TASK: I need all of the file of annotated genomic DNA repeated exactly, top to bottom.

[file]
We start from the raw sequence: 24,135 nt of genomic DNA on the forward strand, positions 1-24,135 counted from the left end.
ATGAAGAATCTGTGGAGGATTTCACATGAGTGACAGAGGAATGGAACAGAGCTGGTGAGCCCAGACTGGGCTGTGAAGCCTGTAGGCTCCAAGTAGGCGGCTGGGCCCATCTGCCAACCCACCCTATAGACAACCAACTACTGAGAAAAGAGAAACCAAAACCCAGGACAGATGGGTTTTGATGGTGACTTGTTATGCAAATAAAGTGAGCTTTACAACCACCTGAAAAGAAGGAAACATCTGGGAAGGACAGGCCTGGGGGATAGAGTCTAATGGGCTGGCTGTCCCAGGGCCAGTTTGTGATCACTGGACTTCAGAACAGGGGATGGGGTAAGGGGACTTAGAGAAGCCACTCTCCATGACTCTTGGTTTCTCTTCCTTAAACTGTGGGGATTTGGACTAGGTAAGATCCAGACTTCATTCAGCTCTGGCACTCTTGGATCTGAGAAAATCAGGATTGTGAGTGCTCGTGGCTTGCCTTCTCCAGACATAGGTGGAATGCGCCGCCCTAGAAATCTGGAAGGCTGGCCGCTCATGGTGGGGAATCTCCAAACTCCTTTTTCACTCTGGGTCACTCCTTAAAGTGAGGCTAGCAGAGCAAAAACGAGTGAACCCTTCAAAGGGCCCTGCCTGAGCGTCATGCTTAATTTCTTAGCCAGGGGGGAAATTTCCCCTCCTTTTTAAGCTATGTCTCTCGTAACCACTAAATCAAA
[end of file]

We start from the raw sequence: 24,135 nt of genomic DNA on the forward strand, positions 1-24,135 counted from the left end.
ATGAAGAATCTGTGGAGGATTTCACATGAGTGACAGAGGAATGGAACAGAGCTGGTGAGCCCAGACTGGGCTGTGAAGCCTGTAGGCTCCAAGTAGGCGGCTGGGCCCATCTGCCAACCCACCCTATAGACAACCAACTACTGAGAAAAGAGAAACCAAAACCCAGGACAGATGGGTTTTGATGGTGACTTGTTATGCAAATAAAGTGAGCTTTACAACCACCTGAAAAGAAGGAAACATCTGGGAAGGACAGGCCTGGGGGATAGAGTCTAATGGGCTGGCTGTCCCAGGGCCAGTTTGTGATCACTGGACTTCAGAACAGGGGATGGGGTAAGGGGACTTAGAGAAGCCACTCTCCATGACTCTTGGTTTCTCTTCCTTAAACTGTGGGGATTTGGACTAGGTAAGATCCAGACTTCATTCAGCTCTGGCACTCTTGGATCTGAGAAAATCAGGATTGTGAGTGCTCGTGGCTTGCCTTCTCCAGACATAGGTGGAATGCGCCGCCCTAGAAATCTGGAAGGCTGGCCGCTCATGGTGGGGAATCTCCAAACTCCTTTTTCACTCTGGGTCACTCCTTAAAGTGAGGCTAGCAGAGCAAAAACGAGTGAACCCTTCAAAGGGCCCTGCCTGAGCGTCATGCTTAATTTCTTAGCCAGGGGGGAAATTTCCCCTCCTTTTTAAGCTATGTCTCTCGTAACCACTAAATCAAA